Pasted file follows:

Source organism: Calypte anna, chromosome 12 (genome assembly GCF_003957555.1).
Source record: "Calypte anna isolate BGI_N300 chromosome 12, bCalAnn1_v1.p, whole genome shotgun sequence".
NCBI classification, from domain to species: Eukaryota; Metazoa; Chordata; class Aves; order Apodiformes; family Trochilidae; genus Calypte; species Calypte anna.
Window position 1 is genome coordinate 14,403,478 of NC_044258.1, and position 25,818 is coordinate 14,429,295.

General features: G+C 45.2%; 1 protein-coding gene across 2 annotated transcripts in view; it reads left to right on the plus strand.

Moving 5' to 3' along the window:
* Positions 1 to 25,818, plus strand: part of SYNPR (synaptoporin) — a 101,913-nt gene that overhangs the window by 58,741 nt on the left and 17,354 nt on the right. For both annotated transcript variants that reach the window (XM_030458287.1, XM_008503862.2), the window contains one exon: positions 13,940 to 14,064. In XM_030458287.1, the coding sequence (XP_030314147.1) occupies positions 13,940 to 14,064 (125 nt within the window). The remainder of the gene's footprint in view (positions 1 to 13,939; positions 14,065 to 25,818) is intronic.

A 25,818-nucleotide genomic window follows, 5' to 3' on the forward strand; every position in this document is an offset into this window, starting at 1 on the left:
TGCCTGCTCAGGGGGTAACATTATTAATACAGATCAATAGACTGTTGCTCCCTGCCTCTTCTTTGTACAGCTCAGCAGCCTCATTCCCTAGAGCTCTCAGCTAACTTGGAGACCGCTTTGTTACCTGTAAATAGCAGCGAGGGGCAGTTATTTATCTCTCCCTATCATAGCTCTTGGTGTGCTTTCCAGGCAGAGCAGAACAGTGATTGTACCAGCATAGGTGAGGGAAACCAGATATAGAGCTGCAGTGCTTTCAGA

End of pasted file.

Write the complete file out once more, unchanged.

Source organism: Calypte anna, chromosome 12 (genome assembly GCF_003957555.1).
Source record: "Calypte anna isolate BGI_N300 chromosome 12, bCalAnn1_v1.p, whole genome shotgun sequence".
NCBI classification, from domain to species: Eukaryota; Metazoa; Chordata; class Aves; order Apodiformes; family Trochilidae; genus Calypte; species Calypte anna.
Window position 1 is genome coordinate 14,403,478 of NC_044258.1, and position 25,818 is coordinate 14,429,295.

General features: G+C 45.2%; 1 protein-coding gene across 2 annotated transcripts in view; it reads left to right on the plus strand.

Moving 5' to 3' along the window:
* Positions 1 to 25,818, plus strand: part of SYNPR (synaptoporin) — a 101,913-nt gene that overhangs the window by 58,741 nt on the left and 17,354 nt on the right. For both annotated transcript variants that reach the window (XM_030458287.1, XM_008503862.2), the window contains one exon: positions 13,940 to 14,064. In XM_030458287.1, the coding sequence (XP_030314147.1) occupies positions 13,940 to 14,064 (125 nt within the window). The remainder of the gene's footprint in view (positions 1 to 13,939; positions 14,065 to 25,818) is intronic.

A 25,818-nucleotide genomic window follows, 5' to 3' on the forward strand; every position in this document is an offset into this window, starting at 1 on the left:
TGCCTGCTCAGGGGGTAACATTATTAATACAGATCAATAGACTGTTGCTCCCTGCCTCTTCTTTGTACAGCTCAGCAGCCTCATTCCCTAGAGCTCTCAGCTAACTTGGAGACCGCTTTGTTACCTGTAAATAGCAGCGAGGGGCAGTTATTTATCTCTCCCTATCATAGCTCTTGGTGTGCTTTCCAGGCAGAGCAGAACAGTGATTGTACCAGCATAGGTGAGGGAAACCAGATATAGAGCTGCAGTGCTTTCAGA